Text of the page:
Each page of your website is like a handshake. Really. To illustrate this statement, let me set the stage for you. You are manning your company’s booth at a trade show and a prospect wonders by and is within reach. This person looks at your booth, pauses, and then takes a brief moment to ask about your product or service offering. What do you say? Remember – you only have about one minute to make an impression and keep their interest. You have about the time it takes to shake someone’s hand.
You have one minute to make an impression and keep a prospect’s attention. What do you say as you shake someone’s hand and make introductions?” His response was that his trade show pitch wasn’t at all close to what he wrote for the website page that discusses that same topic.
I just finished a call with a client, which is what led me to write this blog entry. On the call, we were discussing page content for his new website. Without realizing it, I found myself saying “Your website content is like a trade show.
The reason I came to this illustration is that this client is from a B2B technology company. The writer of the content speaks at an educated level and tends to go into significant depth on the “how” when writing content. In actuality, he simply needs to discuss the “what” and more importantly, the “what’s in it for me”.
He’s absolutely great at demonstrating his product and is very good at explaining the technology behind his offering, but the web page isn’t a demonstration. You simply are not afforded that much time. It is a handshake or an introduction.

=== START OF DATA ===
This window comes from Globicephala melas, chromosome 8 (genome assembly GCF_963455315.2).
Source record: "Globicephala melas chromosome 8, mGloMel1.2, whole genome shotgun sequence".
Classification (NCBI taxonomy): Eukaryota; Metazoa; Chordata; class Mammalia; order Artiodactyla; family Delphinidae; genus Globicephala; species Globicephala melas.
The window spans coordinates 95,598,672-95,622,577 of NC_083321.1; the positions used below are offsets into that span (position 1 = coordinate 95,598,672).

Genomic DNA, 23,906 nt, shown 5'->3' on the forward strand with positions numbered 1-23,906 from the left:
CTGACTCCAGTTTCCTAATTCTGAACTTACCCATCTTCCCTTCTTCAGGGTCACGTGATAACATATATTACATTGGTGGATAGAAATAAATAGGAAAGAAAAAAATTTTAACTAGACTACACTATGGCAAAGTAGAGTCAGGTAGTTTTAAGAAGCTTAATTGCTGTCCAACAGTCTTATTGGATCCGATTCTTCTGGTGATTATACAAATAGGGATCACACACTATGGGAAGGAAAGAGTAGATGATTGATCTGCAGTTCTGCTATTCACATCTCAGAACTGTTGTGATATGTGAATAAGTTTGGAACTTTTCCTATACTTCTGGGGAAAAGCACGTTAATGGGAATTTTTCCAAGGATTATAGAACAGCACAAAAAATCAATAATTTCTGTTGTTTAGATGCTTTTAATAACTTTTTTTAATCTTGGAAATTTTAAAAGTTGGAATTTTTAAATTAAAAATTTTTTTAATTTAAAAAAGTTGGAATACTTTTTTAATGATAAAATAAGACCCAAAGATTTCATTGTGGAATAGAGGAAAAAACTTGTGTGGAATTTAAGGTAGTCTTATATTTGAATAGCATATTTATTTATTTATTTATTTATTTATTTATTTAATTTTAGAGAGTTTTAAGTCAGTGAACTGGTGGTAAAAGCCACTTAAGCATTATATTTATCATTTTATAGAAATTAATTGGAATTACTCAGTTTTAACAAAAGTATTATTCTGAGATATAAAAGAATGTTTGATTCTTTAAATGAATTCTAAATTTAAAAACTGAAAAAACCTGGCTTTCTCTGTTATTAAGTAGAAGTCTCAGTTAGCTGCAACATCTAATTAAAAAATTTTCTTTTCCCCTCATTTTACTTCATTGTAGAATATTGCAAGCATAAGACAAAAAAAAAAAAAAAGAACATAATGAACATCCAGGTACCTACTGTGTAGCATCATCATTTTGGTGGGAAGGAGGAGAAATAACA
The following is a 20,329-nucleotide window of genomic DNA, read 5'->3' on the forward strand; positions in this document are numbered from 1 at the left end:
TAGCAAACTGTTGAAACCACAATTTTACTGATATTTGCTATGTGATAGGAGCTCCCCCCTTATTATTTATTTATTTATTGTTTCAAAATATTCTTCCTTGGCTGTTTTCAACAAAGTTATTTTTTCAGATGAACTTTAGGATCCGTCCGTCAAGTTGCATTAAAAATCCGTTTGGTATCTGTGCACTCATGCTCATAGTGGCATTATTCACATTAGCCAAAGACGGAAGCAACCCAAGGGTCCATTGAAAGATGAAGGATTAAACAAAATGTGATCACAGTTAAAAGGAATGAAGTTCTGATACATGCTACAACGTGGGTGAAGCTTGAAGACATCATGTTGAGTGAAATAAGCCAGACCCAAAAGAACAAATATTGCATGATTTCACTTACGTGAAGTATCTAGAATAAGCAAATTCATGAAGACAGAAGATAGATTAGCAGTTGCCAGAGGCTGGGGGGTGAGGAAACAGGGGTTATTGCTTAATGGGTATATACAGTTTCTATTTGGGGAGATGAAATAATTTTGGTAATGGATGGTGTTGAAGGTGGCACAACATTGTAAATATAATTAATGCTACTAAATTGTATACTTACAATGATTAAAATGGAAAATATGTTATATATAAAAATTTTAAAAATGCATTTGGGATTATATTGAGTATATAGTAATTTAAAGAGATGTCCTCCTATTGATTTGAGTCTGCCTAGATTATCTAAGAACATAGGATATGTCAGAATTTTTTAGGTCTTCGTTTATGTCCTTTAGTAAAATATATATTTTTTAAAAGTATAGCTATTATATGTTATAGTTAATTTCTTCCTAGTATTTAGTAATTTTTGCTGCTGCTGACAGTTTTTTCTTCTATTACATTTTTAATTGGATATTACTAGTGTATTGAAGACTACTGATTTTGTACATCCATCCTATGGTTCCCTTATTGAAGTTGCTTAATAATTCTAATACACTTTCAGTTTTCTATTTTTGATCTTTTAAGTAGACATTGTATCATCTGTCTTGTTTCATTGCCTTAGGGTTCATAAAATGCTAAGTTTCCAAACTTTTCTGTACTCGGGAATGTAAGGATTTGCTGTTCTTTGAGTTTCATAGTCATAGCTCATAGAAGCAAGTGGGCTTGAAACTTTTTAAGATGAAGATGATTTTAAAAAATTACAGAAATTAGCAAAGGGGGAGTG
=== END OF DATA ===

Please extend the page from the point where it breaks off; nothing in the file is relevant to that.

My ten-year-old daughter is, in some ways, like my client. I call her the “clock builder”. If I ask her the time, she doesn’t just give me the time. She wants to build me the entire clock to help illustrate how she reached the point of knowing the time. I love her to death, but she is way too much like me. We are clock builders by nature, which is good if you are a clock builder but not so great if you are writing content for a basic web page.
The pages of your website only give you enough time with your visitor that is equivalent to a handshake. They are brief moments that allow you to connect with the visitor’s needs or wants. You must provide enough in depth verbiage to offer value, but not so deep of content that you make the visitor feel like they just fell into a graduate level course at Harvard.
Back in my early twenties a sales manager at my first job said “Rebecca why can’t you just tell me the time? Why do you always have to build me the clock?” He was right. Many years later I still want to build everyone the clock.
I have to make a conscious effort to simply just tell them the time. I’ve learned to adjust my clock building tendencies when I’m writing content for a website, although I still struggle with building the clock for my husband or friends.
My client is a smart man and not a clock builder. I suspect he will have a much easier time adjusting than I did years ago.
This type of website usually displays the same information to all visitors. Similar to handing out a printed brochure to customers or clients, a static website will generally provide consistent, standard information for an extended period of time. Although the website owner may make updates periodically, it is a manual process to edit the text, photos and other content and may require basic website design skills and software. Simple forms or marketing examples of websites, such as classic website, a five-page website or a brochure website are often static websites, because they present pre-defined, static information to the user.